Deep within the earth, tunnelling for Mithril in sunless black rock, the Dwarves disturbed something that had remained safely entombed since ages past, a being of unfathomable terror, relic of a time of gods and giants, a creature of which the like should never walk again in Middle-earth and for whom there were few equals remaining in the world, a Balrog of Morgoth.
The Balrog could be harmed by no blade or device of Dwarf design. By the hundreds, Durin’s people and the Dwarf King himself fell before the beast, after named Durin’s Bane. When the Fellowship of the Ring sought to pass beneath the Misty Mountains and thereby thwart the attentions of the fallen Wizard Saruman, it was against Gandalf’s grave misgivings, for the Grey Wizard suspected what haunted in the shadows of Moria.
Secrecy alone might secure their safe passage, for if the Balrog were alerted, Gandalf knew their escape would only be bought at great price, and he would not again pass through the Dwarf realm’s doors.
Of all the terrors to confront the Fellowship of the Ring on their journey, none would compare with the Balrog. A demon of flame and shadow, the creature had lain entombed for countless ages in the deepest darkness, far beneath the Misty Mountains.
When design work began on The Lord of the Rings in 1997, the look of many of Middle-earth’s most evil creatures was open to interpretation. Loose descriptions in the books, plus rough sketches by seasoned Tolkien artist John Howe, helped guide Weta Workshop concept artist Ben Wootten in his development of the Balrog.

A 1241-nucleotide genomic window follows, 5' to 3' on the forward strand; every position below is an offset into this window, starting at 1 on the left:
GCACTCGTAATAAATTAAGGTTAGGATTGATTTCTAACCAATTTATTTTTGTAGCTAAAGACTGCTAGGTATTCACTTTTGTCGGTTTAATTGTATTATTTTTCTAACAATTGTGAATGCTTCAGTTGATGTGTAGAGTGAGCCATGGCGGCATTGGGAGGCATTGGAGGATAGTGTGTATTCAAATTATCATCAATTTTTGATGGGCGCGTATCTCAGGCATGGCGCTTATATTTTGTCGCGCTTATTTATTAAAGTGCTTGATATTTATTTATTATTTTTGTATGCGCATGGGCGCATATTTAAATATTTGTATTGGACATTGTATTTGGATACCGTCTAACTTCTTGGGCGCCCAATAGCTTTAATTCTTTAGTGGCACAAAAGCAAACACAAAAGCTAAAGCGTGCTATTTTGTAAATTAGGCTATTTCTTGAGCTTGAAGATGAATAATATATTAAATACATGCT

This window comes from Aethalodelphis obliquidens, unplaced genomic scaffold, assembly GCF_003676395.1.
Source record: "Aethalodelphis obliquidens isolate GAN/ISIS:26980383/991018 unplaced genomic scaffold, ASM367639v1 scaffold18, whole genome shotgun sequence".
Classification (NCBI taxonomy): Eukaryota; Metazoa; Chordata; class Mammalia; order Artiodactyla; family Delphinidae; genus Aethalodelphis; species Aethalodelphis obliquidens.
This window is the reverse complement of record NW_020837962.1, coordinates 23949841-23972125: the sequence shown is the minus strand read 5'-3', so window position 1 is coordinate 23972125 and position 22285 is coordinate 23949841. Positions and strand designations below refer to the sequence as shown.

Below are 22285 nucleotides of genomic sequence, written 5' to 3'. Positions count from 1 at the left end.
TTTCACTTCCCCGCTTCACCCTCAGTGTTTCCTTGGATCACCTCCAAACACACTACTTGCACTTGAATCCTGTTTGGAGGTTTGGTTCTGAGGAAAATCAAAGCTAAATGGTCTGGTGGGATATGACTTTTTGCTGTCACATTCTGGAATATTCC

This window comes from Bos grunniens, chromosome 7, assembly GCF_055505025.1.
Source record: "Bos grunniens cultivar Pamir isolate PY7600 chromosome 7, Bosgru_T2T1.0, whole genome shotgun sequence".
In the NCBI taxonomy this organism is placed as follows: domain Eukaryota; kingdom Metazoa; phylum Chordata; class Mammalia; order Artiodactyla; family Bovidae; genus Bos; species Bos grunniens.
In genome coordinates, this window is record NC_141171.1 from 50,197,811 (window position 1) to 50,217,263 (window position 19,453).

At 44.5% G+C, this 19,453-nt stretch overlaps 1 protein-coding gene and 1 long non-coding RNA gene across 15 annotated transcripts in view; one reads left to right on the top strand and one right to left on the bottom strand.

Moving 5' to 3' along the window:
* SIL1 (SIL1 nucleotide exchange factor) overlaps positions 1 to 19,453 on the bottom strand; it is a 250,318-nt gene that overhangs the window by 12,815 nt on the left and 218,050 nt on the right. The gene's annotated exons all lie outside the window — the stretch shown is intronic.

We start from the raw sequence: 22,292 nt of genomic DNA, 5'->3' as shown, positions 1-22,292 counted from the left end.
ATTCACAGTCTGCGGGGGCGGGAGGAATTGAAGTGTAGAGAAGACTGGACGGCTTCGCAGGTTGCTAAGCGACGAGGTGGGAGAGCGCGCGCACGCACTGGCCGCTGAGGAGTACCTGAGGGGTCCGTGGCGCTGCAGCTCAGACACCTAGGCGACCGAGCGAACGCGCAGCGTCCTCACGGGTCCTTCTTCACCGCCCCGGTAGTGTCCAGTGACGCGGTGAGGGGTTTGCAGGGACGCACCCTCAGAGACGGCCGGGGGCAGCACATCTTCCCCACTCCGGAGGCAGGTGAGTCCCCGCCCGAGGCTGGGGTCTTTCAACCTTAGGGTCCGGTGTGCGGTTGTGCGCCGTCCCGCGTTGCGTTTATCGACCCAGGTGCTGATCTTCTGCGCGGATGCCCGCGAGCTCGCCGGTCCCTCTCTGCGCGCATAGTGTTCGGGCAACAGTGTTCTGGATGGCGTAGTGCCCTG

Ben Wootten’s background studying both art and biology informed his designs and rooted the Balrog in a tangible anatomical reality, while the flaming mane and cracked lava hide gave it an elemental savagery – elevating the creature above the rest of the trilogy’s less fantastical monsters.
In 2001, the epic clash between this titan and Gandalf the Grey thrilled audiences and left us with the immortal phrase: “You shall not pass!” 20 years on; the Balrog has been reimagined once more by the team at Weta Workshop as part of our Classic Series line, in celebration of the 20th anniversary of The Lord of The Rings. The Classic Series is Open Edition and has been tailor made to fit beautifully on your shelf.
- Made from high-quality polystone
- Initial clay sculpt by Victor Gully, digitally enlarged by Steven Saunders, then touched up in clay once more by Shaun Bolton
- 10.8” / 27.5cm tall
- Creative paint scheme to bring the Balrog’s flames to life
- Scaled to be displayed alongside the rest of the Classic Series line